We should also bear in mind that around a third of cases of severe OHSS occur in women who did not have an excessive response, indicating that OHSS does not follow simplistic rules. In my experience, clinicians who claim never to have had a case of severe OHSS are usually not aware of their patients who develop the condition and are admitted to hospitals remote from their clinic – a common scenario in UK practice.
Of course, fertility professionals and the HFEA have a duty to minimise the incidence of OHSS. Modern techniques, including agonist trigger and elective cryopreservation of all embryos, reduce the risk of significant OHSS in women thought to be at high risk. These are supported by evidence-based guidelines. Professional bodies including the British Fertility Society and the Royal College of Obstetricians and Gynaecologists have produced and disseminated such guidance on the prevention and management of OHSS.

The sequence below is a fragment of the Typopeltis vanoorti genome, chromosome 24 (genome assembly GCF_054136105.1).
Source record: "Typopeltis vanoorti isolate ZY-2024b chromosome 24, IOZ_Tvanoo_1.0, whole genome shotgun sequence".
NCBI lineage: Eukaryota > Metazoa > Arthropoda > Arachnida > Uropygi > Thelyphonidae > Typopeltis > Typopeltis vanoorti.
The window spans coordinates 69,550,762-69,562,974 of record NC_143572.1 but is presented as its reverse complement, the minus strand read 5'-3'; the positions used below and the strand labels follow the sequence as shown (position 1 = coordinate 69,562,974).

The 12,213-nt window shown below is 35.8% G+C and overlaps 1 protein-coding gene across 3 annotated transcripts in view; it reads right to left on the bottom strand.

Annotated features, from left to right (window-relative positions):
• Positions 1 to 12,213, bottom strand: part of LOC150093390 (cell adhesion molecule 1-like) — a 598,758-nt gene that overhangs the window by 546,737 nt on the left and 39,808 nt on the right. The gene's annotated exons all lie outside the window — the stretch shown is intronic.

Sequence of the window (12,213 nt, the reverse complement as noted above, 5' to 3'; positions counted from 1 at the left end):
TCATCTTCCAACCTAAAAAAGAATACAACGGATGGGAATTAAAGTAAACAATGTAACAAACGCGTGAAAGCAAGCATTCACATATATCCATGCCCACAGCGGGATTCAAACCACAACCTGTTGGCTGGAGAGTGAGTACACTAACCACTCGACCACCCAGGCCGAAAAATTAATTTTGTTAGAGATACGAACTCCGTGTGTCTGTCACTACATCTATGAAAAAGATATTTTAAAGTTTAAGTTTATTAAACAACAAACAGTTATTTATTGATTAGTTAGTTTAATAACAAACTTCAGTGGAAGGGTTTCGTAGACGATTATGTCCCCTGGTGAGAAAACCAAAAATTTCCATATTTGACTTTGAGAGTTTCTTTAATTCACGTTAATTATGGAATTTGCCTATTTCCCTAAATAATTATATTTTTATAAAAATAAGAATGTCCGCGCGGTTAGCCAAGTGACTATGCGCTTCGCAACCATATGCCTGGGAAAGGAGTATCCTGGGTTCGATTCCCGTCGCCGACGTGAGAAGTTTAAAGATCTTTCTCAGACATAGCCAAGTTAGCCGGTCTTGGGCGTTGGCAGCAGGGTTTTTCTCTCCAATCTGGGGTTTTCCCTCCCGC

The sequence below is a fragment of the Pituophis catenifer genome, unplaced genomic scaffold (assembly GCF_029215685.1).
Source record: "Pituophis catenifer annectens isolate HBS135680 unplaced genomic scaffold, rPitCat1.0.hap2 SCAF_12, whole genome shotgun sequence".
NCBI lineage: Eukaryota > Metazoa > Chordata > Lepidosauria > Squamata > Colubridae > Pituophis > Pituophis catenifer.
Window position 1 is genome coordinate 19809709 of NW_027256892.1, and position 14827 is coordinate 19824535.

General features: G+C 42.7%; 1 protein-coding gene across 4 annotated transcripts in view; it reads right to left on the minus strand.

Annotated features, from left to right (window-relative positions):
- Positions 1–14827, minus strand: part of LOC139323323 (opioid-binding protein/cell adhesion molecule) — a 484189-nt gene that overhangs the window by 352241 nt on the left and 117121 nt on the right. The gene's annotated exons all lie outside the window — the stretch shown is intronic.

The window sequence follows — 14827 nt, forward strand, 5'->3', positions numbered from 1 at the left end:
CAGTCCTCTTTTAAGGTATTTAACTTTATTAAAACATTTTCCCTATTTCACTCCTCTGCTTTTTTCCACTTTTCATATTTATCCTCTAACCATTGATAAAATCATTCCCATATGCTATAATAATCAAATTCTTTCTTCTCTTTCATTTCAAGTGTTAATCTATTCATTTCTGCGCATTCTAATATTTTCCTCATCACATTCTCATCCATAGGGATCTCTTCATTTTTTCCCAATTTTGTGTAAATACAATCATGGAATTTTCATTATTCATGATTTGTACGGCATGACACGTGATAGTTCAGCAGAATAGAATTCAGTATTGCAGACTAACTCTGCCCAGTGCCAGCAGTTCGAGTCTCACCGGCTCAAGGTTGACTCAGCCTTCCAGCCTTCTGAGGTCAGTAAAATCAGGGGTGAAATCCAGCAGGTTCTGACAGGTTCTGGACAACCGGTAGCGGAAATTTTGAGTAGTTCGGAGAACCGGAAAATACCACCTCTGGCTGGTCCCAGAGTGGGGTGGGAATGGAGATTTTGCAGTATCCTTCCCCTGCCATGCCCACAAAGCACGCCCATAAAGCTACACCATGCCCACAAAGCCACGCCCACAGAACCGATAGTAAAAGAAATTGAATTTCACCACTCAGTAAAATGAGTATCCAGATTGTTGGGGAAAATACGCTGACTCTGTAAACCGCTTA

The HFEA mandates every clinic to report cases of severe OHSS and to have in place protocols for managing this condition. Encouragingly, the National Institute of Healthcare Research has recently invited applications for a trial on early active management of OHSS. All of these are indicators of how seriously this condition is being taken, and are reflective of a proper concern for the health and welfare of women who have fertility treatment.
It seems self-evident that this approach of using evidence and persuasion is the most effective and durable way to improve women’s welfare, rather than using the blunt tools of the media, or worse, legislation, to effect change. All of us – clinicians, journalists, scientists and patient advocates – have the responsibility to encourage a grown-up conversation in the national media, using verifiable facts and treating women as rational agents capable of informed choice.